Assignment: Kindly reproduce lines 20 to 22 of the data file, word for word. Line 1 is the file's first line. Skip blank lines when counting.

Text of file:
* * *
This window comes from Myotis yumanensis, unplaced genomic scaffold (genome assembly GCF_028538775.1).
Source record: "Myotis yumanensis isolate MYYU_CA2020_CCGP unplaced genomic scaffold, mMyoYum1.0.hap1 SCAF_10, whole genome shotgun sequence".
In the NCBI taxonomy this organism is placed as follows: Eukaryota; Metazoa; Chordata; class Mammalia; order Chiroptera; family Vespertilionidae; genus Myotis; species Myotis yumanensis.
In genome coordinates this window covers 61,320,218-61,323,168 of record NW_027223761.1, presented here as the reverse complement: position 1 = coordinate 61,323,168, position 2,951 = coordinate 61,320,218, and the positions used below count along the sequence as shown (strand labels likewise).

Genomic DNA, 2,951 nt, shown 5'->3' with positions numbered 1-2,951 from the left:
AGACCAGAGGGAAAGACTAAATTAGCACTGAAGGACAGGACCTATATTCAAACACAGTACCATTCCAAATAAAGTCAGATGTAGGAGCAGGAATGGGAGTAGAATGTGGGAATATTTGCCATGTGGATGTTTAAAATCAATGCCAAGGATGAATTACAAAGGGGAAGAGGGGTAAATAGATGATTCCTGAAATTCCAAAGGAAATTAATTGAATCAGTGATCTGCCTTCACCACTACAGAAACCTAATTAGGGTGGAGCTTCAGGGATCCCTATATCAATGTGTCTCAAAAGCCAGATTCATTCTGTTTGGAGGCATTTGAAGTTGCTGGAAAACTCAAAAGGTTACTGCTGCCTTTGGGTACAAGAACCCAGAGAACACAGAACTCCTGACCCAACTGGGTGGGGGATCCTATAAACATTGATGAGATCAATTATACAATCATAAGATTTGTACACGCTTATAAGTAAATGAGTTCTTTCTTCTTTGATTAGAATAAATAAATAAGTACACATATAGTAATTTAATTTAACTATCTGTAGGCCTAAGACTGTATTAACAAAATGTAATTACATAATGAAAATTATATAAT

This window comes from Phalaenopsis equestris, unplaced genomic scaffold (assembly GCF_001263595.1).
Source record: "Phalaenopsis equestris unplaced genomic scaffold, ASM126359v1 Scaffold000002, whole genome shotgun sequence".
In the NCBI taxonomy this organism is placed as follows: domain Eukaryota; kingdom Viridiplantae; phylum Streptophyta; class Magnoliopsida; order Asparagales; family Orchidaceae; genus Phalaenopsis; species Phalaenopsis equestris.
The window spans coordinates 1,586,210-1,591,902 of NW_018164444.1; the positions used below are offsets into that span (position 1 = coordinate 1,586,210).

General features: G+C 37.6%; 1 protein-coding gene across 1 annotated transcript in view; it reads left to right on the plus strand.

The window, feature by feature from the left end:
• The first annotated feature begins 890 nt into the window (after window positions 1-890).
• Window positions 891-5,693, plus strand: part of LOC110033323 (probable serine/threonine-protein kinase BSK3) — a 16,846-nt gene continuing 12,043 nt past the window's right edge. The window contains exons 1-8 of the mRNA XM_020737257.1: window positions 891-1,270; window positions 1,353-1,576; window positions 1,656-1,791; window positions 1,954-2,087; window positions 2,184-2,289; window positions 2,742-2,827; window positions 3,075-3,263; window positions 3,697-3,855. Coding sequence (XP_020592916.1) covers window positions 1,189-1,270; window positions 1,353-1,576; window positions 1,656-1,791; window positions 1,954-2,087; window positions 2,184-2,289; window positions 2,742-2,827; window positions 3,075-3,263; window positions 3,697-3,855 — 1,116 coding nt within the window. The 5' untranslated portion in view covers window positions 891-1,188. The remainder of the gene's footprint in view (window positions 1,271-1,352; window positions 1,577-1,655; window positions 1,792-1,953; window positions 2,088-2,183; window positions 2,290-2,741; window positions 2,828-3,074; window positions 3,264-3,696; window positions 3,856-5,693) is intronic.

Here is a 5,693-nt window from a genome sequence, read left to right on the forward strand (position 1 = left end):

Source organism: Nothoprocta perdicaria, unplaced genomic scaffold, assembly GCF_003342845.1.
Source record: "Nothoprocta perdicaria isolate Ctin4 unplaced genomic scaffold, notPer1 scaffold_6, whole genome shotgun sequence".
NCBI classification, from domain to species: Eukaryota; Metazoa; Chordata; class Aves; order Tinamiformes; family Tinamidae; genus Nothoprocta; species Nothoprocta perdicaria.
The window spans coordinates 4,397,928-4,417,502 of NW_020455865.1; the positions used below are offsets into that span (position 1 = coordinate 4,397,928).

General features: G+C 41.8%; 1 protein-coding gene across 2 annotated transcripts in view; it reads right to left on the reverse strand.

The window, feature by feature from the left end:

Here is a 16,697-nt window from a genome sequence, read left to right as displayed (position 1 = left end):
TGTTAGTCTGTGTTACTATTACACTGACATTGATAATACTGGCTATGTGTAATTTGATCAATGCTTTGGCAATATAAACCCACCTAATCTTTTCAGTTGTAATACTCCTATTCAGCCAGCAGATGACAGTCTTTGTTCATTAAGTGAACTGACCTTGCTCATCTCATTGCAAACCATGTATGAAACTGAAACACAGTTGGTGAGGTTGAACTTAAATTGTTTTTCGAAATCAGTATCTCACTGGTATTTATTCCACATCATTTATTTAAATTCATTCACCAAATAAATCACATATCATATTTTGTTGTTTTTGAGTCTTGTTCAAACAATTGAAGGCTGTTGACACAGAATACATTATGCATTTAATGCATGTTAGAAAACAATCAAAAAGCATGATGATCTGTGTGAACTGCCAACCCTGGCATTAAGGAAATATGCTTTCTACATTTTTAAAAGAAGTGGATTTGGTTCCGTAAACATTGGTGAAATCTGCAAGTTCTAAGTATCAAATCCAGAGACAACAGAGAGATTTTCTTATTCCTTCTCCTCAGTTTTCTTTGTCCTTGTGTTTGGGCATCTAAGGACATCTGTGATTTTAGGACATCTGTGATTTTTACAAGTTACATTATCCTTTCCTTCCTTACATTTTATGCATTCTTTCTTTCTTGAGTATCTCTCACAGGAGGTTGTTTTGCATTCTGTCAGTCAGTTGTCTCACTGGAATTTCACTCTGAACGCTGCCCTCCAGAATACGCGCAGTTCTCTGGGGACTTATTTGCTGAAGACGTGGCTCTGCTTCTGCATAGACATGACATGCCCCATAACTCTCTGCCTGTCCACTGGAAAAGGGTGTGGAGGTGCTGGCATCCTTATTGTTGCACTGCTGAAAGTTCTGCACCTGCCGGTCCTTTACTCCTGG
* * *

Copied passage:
General features: G+C 41.8%; 1 protein-coding gene across 2 annotated transcripts in view; it reads right to left on the reverse strand.

The window, feature by feature from the left end:

Here is a 16,697-nt window from a genome sequence, read left to right as displayed (position 1 = left end):